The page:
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October 07, 2022

Philippines, Japan ink another COVID-19 crisis response loan worth JPY 30-B

The Philippines and Japan signed an agreement for a 30-billion yen loan in support of the Philippine government’s continuing efforts to rapidly recover from the COVID-19 pandemic and fully return its economy to the path of high, inclusive growth.

Finance Secretary Carlos Dominguez and Japan International Cooperation Agency (JICA) president Akihiko Tanaka, signed the agreement for the second phase of the COVID-19 Crisis Response Emergency Support Loan (CCRESL 2) in Tokyo last Monday.

Equivalent to about P12.3 billion or $234.36 million, the CCRESL 2 package carries concessional lending terms of 0.01 percent fixed interest rate per annum with a maturity period of 15 years, inclusive of a four-year grace period.

“The term of President Duterte’s administration ends in June of this year. We have accomplished much in improving our economy’s fiscal position and growth prospects. We would not have done this without the timely assistance of the people and the government of Japan,” Dominguez said.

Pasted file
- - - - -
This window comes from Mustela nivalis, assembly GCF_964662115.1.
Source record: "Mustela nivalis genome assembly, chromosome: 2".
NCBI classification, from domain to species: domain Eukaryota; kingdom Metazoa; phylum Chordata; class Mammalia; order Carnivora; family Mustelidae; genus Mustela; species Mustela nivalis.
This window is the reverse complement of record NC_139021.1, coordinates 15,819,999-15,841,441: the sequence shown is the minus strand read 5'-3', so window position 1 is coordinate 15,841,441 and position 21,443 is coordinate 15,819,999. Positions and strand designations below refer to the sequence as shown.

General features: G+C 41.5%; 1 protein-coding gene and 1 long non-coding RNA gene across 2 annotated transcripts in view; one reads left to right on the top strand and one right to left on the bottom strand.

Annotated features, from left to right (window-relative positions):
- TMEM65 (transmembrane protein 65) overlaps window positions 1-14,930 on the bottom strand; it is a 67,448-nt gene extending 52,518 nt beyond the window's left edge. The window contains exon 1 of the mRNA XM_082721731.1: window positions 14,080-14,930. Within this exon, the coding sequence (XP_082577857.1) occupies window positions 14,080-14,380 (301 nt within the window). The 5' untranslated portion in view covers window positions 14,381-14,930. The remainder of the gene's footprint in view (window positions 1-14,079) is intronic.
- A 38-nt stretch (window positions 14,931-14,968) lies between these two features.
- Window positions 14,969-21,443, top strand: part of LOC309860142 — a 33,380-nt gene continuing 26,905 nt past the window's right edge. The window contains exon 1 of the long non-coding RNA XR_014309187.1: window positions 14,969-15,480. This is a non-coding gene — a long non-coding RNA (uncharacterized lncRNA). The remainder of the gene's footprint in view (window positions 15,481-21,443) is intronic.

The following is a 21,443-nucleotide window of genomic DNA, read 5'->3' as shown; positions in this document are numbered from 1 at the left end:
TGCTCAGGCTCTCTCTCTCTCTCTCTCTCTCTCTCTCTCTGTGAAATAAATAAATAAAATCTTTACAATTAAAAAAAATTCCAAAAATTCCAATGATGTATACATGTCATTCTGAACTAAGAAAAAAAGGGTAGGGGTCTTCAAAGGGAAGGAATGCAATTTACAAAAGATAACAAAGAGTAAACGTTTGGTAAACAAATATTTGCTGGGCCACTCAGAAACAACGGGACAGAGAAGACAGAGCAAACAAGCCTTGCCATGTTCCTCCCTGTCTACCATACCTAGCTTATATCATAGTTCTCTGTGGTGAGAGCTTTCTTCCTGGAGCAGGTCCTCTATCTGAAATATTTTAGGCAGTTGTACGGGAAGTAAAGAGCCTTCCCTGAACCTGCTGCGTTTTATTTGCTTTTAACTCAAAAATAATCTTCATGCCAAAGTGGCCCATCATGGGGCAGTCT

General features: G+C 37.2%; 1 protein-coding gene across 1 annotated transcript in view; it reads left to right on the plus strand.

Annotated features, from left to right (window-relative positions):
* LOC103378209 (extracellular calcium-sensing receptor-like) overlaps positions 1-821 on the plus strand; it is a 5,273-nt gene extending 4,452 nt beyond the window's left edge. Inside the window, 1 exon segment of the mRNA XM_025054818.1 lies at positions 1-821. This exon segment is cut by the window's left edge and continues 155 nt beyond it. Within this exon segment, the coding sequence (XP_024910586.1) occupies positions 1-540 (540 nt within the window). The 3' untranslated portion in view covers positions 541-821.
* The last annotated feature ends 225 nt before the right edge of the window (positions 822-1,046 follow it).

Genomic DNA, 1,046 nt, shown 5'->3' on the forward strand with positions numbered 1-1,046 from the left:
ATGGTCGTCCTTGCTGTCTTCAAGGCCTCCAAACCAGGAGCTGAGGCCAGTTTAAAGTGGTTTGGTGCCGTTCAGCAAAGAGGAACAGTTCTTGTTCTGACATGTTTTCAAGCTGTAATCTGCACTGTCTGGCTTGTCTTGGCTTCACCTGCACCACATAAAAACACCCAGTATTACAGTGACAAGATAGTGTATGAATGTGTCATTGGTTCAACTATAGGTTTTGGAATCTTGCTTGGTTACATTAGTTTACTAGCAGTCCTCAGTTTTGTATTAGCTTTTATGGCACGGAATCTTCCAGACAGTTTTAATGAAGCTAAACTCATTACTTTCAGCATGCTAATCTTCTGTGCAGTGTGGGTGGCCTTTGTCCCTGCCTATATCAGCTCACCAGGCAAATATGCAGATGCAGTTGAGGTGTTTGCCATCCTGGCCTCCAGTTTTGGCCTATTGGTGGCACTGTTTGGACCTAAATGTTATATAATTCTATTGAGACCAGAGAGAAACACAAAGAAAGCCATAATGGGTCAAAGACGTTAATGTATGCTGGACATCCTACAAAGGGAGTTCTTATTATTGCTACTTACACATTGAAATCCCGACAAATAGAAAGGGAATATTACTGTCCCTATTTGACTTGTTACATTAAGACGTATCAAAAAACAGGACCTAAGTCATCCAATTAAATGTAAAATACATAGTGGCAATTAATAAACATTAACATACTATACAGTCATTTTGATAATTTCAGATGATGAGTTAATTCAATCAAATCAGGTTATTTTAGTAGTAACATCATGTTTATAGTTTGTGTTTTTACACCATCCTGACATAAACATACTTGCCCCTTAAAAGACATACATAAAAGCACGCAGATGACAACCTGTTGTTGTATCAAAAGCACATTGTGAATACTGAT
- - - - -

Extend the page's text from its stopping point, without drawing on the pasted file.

JICA’s support to the Philippines’ development agenda has translated into more than JPY1 trillion-worth of financing for, among others, President Duterte’s signature infrastructure modernization program “Build, Build, Build,” which has “immensely improved the logistics backbone of our country; created quality jobs for our people; and brought down the costs of doing business.”

“JICA understands well the value of this program for our recovery and competitiveness in the new economy,” Dominguez added.

The secretary of the Department of Finance (DOF) also cited Japan’s assistance to the Philippines’ pandemic response, which, apart from loans and grants, included the donation of more than three million doses of AstraZeneca COVID-19 vaccines.

The first phase of the CCRESL worth JPY 50 billion was signed between the two countries in July last year to assist the Philippine government’s efforts to contain the spread of COVID-19 and provide economic relief to Filipinos hit the hardest by the pandemic.

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